Edwin Diaz descends easily. The cardboard cutouts will remain quiet.
After a brutal debut season in Queens that consumed poison from Metz fans, Diaz quickly destroyed any optimism in the retreat campaign and potentially lost the confidence of new manager Luis Rojas, with his second straight nine-day crisis coming Thursday’s 4-2 loss to Red. Sox on Citi Field.
Diaz – appearing for the first time after rescuing a two-sided, double-tiered home game run by Marcel Ozuna of Atlanta on Sunday – was called to open the ninth with the Mets retiring from one. After throwing 34 pitches in his first two outings of the season, Diaz needed 35 pitches to record just one out, allowing one run, two walks and one hit before heading to busy bases.
Rojas would then not commit to using Diaz in high-liver situations.
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“Diaz is different from what I saw in the camp than what I saw on the first two outings,” Rojas said. “It’s not the same Diaz we saw recently.” We definitely need to talk, we need to work and make sure we get him back on the road right away.
“We have to work on that and fix it. We liked what we saw in the first two games, and in camp, and it’s different. “
In addition to problems with Diaz’s command and mechanics, Rojas discovered another problem.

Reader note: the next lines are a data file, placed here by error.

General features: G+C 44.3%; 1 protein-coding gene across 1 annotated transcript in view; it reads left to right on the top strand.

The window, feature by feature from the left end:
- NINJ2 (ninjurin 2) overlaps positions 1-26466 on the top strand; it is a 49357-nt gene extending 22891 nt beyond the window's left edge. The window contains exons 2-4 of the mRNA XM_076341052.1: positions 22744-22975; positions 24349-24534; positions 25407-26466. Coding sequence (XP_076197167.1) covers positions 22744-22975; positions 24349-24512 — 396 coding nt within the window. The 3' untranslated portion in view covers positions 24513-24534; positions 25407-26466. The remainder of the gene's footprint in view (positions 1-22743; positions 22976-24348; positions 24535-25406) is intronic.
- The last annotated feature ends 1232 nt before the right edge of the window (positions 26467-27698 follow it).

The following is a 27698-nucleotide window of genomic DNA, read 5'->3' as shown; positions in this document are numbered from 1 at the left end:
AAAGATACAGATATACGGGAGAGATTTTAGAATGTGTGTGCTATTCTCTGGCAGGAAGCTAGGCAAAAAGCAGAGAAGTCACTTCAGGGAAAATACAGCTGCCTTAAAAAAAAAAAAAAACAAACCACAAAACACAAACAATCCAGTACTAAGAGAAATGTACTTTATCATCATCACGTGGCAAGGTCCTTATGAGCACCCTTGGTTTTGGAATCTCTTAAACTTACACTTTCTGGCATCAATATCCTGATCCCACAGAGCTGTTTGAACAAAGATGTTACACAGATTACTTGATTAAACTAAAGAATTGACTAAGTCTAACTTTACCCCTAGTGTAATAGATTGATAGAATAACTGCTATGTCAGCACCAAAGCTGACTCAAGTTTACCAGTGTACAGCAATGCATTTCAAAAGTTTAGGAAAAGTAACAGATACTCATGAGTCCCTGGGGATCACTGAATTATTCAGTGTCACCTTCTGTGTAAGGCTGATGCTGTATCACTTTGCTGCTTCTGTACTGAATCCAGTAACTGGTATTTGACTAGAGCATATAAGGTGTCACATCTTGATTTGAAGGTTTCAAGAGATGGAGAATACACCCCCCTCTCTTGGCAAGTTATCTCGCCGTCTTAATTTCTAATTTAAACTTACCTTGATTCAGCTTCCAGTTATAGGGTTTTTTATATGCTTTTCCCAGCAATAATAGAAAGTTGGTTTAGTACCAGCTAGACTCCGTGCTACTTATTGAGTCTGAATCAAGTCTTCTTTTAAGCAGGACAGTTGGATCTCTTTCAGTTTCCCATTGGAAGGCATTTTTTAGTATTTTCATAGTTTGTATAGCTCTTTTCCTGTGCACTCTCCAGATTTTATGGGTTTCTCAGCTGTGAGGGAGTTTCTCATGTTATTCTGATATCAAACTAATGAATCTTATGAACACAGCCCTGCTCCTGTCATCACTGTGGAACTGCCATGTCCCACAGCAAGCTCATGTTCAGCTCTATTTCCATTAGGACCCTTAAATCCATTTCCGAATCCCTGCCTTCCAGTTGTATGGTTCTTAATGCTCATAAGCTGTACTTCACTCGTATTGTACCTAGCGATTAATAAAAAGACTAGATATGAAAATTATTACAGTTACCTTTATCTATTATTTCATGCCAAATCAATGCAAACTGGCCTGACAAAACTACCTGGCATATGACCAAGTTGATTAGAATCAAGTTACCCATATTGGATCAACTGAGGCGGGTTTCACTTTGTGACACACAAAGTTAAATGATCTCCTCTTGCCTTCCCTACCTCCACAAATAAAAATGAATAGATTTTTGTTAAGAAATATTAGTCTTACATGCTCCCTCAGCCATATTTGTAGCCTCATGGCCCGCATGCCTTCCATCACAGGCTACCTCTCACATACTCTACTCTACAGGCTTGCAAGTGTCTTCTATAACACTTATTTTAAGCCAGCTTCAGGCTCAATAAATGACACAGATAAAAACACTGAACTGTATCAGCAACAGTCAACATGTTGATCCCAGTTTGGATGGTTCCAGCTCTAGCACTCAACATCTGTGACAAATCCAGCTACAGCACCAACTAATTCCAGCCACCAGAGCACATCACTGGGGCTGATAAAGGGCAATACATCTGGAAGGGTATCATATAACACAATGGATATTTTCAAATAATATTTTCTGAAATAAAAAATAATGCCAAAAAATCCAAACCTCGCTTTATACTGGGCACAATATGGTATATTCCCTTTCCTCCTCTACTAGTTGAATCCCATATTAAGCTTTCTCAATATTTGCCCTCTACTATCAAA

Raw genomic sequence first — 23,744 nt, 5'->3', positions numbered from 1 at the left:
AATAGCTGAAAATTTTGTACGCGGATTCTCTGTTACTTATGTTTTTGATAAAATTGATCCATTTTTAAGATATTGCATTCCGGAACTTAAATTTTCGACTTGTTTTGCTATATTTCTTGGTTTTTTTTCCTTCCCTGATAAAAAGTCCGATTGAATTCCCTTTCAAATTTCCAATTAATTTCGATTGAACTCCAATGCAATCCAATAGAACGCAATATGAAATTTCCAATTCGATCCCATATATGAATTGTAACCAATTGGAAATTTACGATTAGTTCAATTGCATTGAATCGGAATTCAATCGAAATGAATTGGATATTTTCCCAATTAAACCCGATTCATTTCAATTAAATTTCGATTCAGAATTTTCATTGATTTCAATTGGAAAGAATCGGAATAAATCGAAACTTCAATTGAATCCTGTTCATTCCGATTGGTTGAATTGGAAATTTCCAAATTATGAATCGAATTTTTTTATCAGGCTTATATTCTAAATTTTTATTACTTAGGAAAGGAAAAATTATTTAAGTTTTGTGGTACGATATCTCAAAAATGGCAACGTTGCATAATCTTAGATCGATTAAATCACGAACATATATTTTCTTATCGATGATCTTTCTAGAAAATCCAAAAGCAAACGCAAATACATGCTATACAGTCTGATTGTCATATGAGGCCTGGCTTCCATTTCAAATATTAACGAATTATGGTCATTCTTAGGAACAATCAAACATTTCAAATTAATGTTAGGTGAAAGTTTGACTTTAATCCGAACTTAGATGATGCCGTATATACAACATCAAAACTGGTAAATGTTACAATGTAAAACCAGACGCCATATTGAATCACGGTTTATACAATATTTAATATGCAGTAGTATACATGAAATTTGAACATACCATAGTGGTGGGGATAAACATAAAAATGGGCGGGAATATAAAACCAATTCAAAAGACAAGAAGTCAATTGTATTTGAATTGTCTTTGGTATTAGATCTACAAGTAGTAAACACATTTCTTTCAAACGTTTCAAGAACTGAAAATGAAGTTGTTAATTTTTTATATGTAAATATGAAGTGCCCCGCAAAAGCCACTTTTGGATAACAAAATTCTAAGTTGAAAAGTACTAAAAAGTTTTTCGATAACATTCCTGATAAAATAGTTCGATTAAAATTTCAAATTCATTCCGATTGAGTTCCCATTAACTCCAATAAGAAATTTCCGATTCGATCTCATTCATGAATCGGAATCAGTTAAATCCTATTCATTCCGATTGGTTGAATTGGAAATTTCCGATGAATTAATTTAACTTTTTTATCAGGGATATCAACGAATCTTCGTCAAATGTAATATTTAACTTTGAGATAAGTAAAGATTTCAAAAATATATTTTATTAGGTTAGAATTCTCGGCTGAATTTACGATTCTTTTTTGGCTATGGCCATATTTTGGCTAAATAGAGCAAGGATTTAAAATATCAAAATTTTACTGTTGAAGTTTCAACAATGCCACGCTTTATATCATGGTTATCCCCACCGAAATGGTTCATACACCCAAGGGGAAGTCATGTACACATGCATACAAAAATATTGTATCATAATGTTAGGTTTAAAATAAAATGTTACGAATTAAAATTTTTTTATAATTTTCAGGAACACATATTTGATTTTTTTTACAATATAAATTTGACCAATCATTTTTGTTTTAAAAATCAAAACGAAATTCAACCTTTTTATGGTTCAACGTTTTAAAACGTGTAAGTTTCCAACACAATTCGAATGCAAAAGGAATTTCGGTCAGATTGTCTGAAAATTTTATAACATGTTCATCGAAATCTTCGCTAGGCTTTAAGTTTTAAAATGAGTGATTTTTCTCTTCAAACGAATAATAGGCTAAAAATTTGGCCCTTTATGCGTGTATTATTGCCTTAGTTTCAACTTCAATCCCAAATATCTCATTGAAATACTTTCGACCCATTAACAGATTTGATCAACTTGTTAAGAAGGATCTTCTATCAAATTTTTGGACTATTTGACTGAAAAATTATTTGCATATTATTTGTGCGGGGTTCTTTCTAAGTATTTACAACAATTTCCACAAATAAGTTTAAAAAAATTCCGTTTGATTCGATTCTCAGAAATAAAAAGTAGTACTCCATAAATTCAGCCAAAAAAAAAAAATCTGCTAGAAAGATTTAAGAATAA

“I saw some emotion tonight when he didn’t get results,” Rojas said. “He has to control his emotions, and those are some of the things we’re definitely going to talk about.”
Diaz’s latest failure began with a walk to Alex Verdugo. A single by Michael Chavis follows, followed by a four-step walk to Andrew Benintendi to load the bases. After hitting Rafael Devers, Diaz brought insurance to Boston, hitting Jose Peraza. Diaz left the game in charge of three runners on base, but Paul Sevald withdrew the next two strikers to prevent Diaz’s 7.71 ERA from jumping higher.
Just five days earlier, the 26-year-old Diaz opened the rescue season, triggering flashes of the Mariners All-Star, which posted a high 57 leagues and a 1.96 ERA in 2018. Now, more familiar images are back from closer who lost his job last season while recording the worst career 5.59 ERA with seven blown saves.
Since joining the Mets, Diaz’s 37 draws allowed in the ninth inning or later have been the most of all pitchers in the specialties.